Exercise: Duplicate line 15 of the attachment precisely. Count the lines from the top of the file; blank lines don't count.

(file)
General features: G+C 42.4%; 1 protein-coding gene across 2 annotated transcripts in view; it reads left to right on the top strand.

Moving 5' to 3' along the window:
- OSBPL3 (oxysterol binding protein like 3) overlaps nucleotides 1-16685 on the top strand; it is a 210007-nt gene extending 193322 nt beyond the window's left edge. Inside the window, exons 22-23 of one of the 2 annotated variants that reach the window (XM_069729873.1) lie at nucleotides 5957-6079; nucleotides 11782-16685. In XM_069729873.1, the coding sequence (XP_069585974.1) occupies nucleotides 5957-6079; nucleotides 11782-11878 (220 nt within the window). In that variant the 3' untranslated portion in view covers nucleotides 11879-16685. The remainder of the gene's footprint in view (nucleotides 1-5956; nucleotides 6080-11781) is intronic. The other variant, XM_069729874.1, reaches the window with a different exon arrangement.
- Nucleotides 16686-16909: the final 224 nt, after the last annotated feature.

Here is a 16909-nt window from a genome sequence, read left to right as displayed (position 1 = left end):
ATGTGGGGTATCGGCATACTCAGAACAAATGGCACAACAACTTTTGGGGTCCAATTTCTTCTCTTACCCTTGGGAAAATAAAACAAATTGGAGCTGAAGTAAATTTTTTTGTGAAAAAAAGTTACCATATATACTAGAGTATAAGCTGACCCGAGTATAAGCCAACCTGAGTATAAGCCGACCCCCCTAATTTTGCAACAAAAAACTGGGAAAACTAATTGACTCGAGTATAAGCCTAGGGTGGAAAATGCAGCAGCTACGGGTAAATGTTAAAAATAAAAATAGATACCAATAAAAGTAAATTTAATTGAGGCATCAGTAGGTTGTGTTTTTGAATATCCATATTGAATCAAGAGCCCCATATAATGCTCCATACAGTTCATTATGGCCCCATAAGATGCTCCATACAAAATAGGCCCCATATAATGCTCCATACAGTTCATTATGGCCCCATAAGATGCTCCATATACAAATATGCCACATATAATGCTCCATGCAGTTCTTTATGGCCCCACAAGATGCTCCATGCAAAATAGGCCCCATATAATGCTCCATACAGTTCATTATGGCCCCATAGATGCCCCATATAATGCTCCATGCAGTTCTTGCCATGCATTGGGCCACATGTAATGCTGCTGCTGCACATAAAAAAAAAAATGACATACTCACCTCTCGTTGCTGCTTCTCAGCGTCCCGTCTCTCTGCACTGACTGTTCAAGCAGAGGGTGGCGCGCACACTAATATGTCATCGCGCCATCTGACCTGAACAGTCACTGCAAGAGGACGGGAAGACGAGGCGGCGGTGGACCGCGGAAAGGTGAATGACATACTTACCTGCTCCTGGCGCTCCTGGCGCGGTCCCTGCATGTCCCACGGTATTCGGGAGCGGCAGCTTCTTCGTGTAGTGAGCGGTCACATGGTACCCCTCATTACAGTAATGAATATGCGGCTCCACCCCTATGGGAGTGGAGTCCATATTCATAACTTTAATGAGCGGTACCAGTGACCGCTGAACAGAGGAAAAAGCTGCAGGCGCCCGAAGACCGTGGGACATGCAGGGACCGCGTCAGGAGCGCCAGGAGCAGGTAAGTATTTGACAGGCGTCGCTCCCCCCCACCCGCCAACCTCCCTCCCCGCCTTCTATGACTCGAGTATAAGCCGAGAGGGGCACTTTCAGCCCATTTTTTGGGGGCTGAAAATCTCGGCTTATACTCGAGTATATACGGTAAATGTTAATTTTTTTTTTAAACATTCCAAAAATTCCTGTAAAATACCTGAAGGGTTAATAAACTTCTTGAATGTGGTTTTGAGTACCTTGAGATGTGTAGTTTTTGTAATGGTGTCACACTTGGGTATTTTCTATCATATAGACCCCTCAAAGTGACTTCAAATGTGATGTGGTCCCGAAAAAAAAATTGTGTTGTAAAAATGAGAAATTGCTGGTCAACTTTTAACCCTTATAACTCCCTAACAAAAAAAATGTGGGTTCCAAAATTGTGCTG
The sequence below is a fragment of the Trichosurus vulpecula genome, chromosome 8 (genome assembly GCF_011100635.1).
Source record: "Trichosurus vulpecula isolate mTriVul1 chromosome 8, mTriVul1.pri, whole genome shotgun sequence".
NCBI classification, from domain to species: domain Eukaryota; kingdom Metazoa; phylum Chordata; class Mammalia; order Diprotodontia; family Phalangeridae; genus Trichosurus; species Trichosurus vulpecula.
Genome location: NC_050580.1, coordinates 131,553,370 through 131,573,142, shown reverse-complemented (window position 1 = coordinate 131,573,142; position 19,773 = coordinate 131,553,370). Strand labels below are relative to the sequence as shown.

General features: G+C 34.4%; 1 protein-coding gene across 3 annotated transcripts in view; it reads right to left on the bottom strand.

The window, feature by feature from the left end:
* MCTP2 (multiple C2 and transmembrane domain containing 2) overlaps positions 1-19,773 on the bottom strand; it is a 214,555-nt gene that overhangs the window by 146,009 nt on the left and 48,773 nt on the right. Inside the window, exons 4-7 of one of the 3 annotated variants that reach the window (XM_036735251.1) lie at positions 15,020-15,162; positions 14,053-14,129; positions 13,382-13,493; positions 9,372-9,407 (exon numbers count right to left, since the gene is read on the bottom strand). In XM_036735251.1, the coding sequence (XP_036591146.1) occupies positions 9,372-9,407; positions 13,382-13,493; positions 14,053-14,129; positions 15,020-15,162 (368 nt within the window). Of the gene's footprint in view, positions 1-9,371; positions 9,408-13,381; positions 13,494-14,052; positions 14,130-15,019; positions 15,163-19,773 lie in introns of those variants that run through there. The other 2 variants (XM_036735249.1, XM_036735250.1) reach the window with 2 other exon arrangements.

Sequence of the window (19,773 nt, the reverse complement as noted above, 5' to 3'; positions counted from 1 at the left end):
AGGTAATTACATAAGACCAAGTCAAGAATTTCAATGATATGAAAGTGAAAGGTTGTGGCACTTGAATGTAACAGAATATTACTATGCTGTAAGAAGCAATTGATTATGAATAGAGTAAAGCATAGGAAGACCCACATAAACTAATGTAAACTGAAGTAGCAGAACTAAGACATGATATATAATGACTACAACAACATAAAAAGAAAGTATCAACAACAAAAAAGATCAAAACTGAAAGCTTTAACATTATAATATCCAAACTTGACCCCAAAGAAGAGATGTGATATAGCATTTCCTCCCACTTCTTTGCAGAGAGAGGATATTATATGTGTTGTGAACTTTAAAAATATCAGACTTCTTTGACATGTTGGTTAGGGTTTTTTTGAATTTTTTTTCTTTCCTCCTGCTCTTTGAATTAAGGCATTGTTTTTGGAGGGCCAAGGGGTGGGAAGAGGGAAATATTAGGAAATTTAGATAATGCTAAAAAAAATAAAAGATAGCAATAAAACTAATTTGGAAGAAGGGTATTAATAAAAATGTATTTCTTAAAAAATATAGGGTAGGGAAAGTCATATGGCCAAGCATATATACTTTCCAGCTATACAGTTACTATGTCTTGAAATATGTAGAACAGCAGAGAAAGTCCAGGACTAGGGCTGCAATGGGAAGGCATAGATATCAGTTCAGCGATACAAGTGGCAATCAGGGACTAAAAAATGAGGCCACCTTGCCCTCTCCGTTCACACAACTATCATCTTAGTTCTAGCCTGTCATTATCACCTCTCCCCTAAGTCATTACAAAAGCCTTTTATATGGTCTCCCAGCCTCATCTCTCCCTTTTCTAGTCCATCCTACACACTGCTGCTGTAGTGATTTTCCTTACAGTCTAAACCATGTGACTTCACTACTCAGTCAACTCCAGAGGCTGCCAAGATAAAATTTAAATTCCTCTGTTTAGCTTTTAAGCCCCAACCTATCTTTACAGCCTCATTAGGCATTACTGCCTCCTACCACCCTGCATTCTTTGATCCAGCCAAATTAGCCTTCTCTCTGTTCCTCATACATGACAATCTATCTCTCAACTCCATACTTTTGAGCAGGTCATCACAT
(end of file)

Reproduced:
AGGTAATTACATAAGACCAAGTCAAGAATTTCAATGATATGAAAGTGAAAGGTTGTGGCACTTGAATGTAACAGAATATTACTATGCTGTAAGAAGCAATTGATTATGAATAGAGTAAAGCATAGGAAGACCCACATAAACTAATGTAAACTGAAGTAGCAGAACTAAGACATGATATATAATGACTACAACAACATAAAAAGAAAGTATCAACAACAAAAAAGATCAAAACTGAAAGCTTTAACATTATAATATCCAAACTTGACCCCAAAGAAGAGATGTGATATAGCATTTCCTCCCACTTCTTTGCAGAGAGAGGATATTATATGTGTTGTGAACTTTAAAAATATCAGACTTCTTTGACATGTTGGTTAGGGTTTTTTTGAATTTTTTTTCTTTCCTCCTGCTCTTTGAATTAAGGCATTGTTTTTGGAGGGCCAAGGGGTGGGAAGAGGGAAATATTAGGAAATTTAGATAATGCTAAAAAAAATAAAAGATAGCAATAAAACTAATTTGGAAGAAGGGTATTAATAAAAATGTATTTCTTAAAAAATATAGGGTAGGGAAAGTCATATGGCCAAGCATATATACTTTCCAGCTATACAGTTACTATGTCTTGAAATATGTAGAACAGCAGAGAAAGTCCAGGACTAGGGCTGCAATGGGAAGGCATAGATATCAGTTCAGCGATACAAGTGGCAATCAGGGACTAAAAAATGAGGCCACCTTGCCCTCTCCGTTCACACAACTATCATCTTAGTTCTAGCCTGTCATTATCACCTCTCCCCTAAGTCATTACAAAAGCCTTTTATATGGTCTCCCAGCCTCATCTCTCCCTTTTCTAGTCCATCCTACACACTGCTGCTGTAGTGATTTTCCTTACAGTCTAAACCATGTGACTTCACTACTCAGTCAACTCCAGAGGCTGCCAAGATAAAATTTAAATTCCTCTGTTTAGCTTTTAAGCCCCAACCTATCTTTACAGCCTCATTAGGCATTACTGCCTCCTACCACCCTGCATTCTTTGATCCAGCCAAATTAGCCTTCTCTCTGTTCCTCATACATGACAATCTATCTCTCAACTCCATACTTTTGAGCAGGTCATCACAT